Jason and his amazing Technicolor DreamHatchet!
This looks promising! Better hide out in the woods for awhile.
RELEASE DATE: February 1989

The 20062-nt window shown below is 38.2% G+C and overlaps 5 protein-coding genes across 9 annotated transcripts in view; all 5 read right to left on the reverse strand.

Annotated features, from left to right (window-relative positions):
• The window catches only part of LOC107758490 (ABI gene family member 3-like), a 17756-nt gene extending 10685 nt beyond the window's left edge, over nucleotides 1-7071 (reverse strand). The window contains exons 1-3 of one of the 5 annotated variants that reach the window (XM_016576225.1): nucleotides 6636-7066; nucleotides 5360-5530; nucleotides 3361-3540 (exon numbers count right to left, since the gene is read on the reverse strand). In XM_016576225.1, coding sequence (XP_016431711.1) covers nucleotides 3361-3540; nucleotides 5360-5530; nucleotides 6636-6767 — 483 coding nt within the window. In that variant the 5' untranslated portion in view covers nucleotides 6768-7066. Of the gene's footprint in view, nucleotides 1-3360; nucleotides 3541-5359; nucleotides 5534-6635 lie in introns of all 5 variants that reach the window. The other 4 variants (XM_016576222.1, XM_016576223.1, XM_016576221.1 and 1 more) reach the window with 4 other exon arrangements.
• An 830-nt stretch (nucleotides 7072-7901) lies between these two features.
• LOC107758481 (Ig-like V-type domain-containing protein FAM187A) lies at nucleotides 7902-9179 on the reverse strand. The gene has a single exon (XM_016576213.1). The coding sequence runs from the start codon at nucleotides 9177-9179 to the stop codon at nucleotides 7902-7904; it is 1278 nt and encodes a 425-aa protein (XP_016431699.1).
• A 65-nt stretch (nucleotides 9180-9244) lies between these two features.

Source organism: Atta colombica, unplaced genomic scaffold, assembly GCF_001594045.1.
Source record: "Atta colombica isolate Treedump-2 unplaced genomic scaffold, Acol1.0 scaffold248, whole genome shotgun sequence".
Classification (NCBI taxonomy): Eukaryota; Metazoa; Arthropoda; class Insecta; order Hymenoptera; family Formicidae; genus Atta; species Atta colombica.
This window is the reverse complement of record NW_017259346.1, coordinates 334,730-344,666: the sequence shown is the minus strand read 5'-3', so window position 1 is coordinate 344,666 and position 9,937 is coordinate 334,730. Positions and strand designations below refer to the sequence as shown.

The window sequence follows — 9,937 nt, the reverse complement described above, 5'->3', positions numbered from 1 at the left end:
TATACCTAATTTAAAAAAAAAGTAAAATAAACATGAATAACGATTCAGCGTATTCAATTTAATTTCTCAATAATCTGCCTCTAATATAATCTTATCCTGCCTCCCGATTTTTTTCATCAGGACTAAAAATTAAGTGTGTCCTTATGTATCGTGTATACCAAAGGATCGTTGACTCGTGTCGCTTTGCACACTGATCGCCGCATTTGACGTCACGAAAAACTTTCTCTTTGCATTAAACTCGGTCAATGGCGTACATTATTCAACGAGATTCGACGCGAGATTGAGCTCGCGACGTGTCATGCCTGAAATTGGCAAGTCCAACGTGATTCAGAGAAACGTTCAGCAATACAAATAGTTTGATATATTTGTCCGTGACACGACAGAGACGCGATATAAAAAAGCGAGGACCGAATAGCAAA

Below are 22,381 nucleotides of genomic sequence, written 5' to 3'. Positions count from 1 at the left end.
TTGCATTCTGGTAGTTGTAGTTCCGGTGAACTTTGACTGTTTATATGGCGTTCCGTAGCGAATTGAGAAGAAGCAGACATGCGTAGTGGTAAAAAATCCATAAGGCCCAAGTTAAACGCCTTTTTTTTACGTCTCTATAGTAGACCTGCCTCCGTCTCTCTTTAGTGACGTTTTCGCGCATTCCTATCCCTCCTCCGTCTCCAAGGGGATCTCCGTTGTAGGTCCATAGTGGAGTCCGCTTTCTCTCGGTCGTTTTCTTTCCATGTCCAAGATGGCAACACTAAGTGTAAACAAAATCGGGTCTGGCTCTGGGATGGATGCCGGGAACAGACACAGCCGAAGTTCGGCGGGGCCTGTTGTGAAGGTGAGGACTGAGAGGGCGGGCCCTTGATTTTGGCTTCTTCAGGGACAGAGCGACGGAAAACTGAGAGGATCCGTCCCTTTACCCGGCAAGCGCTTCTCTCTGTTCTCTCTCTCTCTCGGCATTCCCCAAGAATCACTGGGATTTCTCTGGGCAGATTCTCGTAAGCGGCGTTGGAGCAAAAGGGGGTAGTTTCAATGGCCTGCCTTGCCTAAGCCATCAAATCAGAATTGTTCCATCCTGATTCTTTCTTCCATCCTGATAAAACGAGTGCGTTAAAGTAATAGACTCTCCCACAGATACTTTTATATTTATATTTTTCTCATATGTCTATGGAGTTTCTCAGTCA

LJN games sure do try hard, don’t they? Any other publisher would have probably tried to make Friday the 13th into an straightforward side-scrolling action game. Jason would have chased you at parts, but a true fight would have come only at the end. You would have killed Jason only to find that *gasp* he wasn’t the final boss! Jason’s mother would be the last Incarnation and her true form would be something similar to the Alien Queen! How sweet would that have been? Only LJN would encourage Atlus to add puzzle elements, fetch quests, and a vague sense of progression. Goals range from collecting weapons to fighting Jason (or his mother’s severed head), lighting fireplaces, collecting children, fighting Jason some more, and trying not to die. The environments – the whole game takes place in a campground, natch – are repeated throughout the entire game. The enemies are all mindless zombies, except for Jason who is a mindless powerhouse that can overtake you constantly. Truthfully, thanks to the brilliant minds at Atlus (can you imagine Beam Software ruining this game? Doesn’t take much) Friday the 13th isn’t awful. It’s cryptic. One can get lost in the repeating environments and it’s incredibly hard not to die when Jason comes on screen. Even the walkthroughs over at GameFAQS don’t help that much. If you have patience for death, death, and exploring what appears to be the same place over and over again, Friday the 13th may reward you… and I feel a little dirty saying that.
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